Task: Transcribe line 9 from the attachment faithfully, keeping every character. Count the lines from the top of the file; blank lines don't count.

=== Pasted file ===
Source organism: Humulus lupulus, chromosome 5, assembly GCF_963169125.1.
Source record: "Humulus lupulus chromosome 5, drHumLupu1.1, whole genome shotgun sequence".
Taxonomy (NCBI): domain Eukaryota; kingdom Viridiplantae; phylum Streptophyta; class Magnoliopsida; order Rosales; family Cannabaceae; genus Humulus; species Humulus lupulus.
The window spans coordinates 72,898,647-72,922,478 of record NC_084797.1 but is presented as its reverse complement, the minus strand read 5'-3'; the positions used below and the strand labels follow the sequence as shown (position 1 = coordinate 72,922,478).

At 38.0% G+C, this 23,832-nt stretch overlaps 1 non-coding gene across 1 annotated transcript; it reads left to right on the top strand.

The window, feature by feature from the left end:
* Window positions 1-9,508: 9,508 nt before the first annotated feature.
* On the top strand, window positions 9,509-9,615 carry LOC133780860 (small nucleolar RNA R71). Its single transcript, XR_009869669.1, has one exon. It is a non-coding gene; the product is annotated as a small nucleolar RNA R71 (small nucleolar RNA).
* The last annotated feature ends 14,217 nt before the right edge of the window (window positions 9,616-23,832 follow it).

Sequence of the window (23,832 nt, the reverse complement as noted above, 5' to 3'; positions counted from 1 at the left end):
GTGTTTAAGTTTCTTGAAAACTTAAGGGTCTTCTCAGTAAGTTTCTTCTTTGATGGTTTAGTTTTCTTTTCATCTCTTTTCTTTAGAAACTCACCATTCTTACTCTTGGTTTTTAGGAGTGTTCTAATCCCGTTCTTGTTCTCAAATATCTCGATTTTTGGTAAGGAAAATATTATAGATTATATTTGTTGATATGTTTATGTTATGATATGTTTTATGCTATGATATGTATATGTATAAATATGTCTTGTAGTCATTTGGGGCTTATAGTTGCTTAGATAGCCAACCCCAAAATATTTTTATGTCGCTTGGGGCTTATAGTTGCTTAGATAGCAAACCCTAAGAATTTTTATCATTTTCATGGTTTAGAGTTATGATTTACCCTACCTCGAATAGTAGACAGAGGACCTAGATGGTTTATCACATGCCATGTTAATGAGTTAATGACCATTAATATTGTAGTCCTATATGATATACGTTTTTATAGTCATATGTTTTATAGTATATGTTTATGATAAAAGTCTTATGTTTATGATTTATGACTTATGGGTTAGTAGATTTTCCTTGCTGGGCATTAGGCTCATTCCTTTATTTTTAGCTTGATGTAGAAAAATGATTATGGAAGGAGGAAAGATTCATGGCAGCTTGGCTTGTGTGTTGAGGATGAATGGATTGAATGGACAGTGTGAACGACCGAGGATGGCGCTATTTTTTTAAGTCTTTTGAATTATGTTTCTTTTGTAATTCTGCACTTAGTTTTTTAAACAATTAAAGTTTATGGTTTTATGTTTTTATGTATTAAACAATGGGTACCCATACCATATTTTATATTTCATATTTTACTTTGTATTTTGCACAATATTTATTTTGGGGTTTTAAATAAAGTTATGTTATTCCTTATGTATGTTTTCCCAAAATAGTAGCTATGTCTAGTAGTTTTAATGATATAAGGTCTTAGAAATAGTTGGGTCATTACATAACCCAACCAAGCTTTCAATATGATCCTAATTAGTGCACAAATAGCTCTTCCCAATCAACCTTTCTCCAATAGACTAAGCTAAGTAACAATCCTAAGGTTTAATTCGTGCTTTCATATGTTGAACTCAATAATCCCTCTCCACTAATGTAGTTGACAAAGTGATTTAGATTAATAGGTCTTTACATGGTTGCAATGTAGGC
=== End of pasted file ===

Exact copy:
* The last annotated feature ends 14,217 nt before the right edge of the window (window positions 9,616-23,832 follow it).